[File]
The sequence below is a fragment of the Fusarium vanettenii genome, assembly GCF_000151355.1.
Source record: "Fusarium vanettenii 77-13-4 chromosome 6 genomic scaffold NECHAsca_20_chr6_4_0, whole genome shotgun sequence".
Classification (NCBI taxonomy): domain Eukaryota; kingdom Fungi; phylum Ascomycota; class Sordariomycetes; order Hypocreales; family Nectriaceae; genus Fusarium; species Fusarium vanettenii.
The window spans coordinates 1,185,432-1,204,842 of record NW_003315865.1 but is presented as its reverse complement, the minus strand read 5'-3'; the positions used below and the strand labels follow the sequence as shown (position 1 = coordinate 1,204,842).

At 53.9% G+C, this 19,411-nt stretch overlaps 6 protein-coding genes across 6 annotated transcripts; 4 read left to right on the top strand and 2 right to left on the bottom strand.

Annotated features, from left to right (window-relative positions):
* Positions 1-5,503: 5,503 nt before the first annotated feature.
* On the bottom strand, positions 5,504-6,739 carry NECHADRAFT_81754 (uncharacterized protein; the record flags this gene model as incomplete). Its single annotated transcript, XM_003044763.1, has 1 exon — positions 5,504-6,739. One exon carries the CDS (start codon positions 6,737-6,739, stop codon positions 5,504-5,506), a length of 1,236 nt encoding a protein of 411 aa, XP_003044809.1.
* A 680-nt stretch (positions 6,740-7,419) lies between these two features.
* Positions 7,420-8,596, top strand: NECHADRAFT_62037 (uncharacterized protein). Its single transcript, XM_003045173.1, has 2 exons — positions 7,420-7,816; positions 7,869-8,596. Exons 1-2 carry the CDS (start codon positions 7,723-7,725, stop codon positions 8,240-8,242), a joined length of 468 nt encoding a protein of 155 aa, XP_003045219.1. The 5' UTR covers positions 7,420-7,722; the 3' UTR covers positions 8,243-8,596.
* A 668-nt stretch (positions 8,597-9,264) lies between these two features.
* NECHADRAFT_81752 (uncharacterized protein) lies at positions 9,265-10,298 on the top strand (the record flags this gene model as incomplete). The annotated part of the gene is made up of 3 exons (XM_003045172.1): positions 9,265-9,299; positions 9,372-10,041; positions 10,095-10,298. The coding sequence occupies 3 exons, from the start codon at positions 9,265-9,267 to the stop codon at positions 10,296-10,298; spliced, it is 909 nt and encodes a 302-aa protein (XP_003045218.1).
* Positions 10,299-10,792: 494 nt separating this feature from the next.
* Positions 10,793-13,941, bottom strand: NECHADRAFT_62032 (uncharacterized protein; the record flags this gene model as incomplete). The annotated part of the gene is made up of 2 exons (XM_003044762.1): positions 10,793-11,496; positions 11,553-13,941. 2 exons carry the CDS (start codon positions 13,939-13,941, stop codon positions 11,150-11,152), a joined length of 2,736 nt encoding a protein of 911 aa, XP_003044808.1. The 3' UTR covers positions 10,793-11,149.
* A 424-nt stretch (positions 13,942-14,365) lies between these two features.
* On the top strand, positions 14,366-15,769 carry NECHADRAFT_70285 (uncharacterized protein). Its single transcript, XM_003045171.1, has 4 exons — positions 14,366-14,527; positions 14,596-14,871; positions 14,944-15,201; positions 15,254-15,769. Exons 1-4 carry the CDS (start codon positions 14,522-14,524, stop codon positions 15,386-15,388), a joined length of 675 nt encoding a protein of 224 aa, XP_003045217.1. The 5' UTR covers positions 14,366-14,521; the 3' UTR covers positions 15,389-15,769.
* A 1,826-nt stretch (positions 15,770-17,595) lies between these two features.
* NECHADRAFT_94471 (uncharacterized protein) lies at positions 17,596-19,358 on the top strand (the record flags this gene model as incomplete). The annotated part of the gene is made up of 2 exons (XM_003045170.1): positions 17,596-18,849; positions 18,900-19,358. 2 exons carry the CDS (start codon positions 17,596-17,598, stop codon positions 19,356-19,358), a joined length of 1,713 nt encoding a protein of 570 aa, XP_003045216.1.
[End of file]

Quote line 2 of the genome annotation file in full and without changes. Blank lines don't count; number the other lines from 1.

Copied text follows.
Source record: "Fusarium vanettenii 77-13-4 chromosome 6 genomic scaffold NECHAsca_20_chr6_4_0, whole genome shotgun sequence".